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NEW YORK (Reuters Health) – For adults with type-2 diabetes not well controlled with sodium-glucose cotransporter-2 inhibitors (SGLT2i), adding incretin-based drugs may be a better option than replacing SGLT2i with a new drug class, a retrospective study suggests.

“Evidence is limited in comparing treatment modification by substitution or add-on of glucose-lowering medications in patients with type 2 diabetes,” Dr. Carlos Wong with The University of Hong Kong and colleagues explain in the Journal of the American Heart Association (JAHA).

In a retrospective cohort study, they compared switching versus add-on of incretin-based drugs in 2,888 patients with type-2 diabetes on background of SGLT2i.

New users of incretin-based drugs were allocated into the “switch” group if they had stopped SGLT2i treatment (n=1, solpadol codeine hemihydrate 461) or the “add-on” group if their background SGLT2i was continued (n=1,427).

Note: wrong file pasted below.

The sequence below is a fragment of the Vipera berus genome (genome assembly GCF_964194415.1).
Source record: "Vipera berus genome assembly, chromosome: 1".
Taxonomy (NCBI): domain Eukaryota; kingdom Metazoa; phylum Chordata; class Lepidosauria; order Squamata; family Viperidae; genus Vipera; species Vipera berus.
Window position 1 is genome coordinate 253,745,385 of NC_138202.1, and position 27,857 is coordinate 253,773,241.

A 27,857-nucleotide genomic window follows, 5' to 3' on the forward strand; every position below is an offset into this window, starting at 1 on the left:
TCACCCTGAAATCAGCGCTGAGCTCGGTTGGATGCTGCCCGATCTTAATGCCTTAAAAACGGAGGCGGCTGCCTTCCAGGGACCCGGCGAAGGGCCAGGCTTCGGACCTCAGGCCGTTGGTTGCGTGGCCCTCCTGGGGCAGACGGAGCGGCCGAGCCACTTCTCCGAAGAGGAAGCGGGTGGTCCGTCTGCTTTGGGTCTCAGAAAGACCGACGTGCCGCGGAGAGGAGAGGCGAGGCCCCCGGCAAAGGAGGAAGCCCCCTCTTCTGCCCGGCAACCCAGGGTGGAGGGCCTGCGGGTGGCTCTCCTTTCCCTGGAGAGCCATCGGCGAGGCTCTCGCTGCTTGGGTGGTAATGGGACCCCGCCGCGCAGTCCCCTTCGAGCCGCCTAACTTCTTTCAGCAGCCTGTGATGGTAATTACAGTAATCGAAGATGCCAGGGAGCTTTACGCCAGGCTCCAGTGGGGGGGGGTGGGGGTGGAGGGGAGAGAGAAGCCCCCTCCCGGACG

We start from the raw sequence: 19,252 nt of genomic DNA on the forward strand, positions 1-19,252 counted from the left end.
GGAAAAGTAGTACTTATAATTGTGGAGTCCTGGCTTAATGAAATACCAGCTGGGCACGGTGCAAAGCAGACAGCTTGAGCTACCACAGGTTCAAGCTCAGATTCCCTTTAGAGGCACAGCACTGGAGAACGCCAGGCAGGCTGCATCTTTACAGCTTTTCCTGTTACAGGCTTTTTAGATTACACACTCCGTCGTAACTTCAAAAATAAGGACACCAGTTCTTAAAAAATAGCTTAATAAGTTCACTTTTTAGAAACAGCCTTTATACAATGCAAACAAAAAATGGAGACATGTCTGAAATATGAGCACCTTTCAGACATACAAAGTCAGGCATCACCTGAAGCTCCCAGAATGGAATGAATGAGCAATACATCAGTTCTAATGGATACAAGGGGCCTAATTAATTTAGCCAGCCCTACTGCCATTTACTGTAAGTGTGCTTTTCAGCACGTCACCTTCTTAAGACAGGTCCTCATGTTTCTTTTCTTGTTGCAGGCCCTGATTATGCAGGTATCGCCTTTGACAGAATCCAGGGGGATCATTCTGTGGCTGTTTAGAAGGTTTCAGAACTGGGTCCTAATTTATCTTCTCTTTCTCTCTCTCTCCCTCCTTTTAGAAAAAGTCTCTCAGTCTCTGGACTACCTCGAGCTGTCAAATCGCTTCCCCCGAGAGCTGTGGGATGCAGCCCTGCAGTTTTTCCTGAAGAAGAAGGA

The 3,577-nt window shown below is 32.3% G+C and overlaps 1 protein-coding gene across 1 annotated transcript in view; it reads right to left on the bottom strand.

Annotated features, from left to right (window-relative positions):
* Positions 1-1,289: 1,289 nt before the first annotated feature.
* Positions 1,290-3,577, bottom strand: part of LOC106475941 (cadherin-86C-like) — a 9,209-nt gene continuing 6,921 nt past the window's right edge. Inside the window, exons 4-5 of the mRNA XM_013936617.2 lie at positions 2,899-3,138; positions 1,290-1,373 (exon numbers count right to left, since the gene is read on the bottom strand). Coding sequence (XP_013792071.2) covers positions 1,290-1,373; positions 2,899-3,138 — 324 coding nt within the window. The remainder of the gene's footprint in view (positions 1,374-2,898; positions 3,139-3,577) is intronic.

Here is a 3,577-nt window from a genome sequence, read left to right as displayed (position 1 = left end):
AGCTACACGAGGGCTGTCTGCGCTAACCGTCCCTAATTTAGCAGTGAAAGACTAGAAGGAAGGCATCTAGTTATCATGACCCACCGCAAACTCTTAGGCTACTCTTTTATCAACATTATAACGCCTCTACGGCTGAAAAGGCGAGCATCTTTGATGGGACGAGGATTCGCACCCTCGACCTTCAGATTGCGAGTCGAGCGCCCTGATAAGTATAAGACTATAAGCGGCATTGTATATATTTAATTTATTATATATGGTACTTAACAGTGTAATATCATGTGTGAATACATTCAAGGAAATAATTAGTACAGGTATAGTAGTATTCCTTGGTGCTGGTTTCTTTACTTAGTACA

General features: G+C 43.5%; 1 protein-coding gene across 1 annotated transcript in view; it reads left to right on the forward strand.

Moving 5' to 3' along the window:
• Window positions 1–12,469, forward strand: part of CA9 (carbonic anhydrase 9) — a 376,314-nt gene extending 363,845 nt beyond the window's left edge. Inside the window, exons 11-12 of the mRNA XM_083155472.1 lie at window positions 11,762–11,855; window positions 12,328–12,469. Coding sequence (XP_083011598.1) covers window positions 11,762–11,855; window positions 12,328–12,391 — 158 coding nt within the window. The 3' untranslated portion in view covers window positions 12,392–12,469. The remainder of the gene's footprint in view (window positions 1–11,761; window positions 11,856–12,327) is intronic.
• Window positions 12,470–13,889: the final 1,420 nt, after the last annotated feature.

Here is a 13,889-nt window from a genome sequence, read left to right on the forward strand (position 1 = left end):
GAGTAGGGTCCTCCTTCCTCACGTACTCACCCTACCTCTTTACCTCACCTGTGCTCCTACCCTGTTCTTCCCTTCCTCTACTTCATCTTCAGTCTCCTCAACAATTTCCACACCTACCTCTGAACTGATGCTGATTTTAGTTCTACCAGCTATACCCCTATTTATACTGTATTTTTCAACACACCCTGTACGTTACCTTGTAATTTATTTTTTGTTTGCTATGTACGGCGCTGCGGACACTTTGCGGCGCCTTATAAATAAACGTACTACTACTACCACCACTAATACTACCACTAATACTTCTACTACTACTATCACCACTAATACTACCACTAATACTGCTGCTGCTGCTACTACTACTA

Over a median follow-up of 18 months, there were no significant between-group differences in the risks of all-cause mortality, cardiovascular diseases, kidney diseases, hypoglycemia or ketoacidosis.

“However, patients in the ‘add-on’ group achieved significantly greater reductions in glycated hemoglobin, weight, percentage weight loss, and systolic blood pressure than their ‘switch’ counterparts,” the study team reports.

The change in mean glycated hemoglobin amounted to -0.7% in the add-on group versus -0.5% in the switch group at the 12-monh follow-up (P<0.001).

The researchers say their results are in line with results of the retrospective cohort study from the UK, which showed that the add-on approach could achieve reductions in hemoglobin A1C substantially larger than the switch approach in patients who had a limited response to the original drug regimen.

“While no significant differences in the risks of various clinical end points were identified between switching and add-on approaches in the current study, they should be interpreted with caution given the relatively short follow-up period and hence the small number of events that occurred,” they caution.

“Further studies with longer observation periods and randomized controlled trials are needed to clarify the risks and benefits of the two treatment modalities,” they add.

The study had no funding.

SOURCE: https://bit.ly/3qMkhMC Journal of the American Heart Association, online March 24, 2022.

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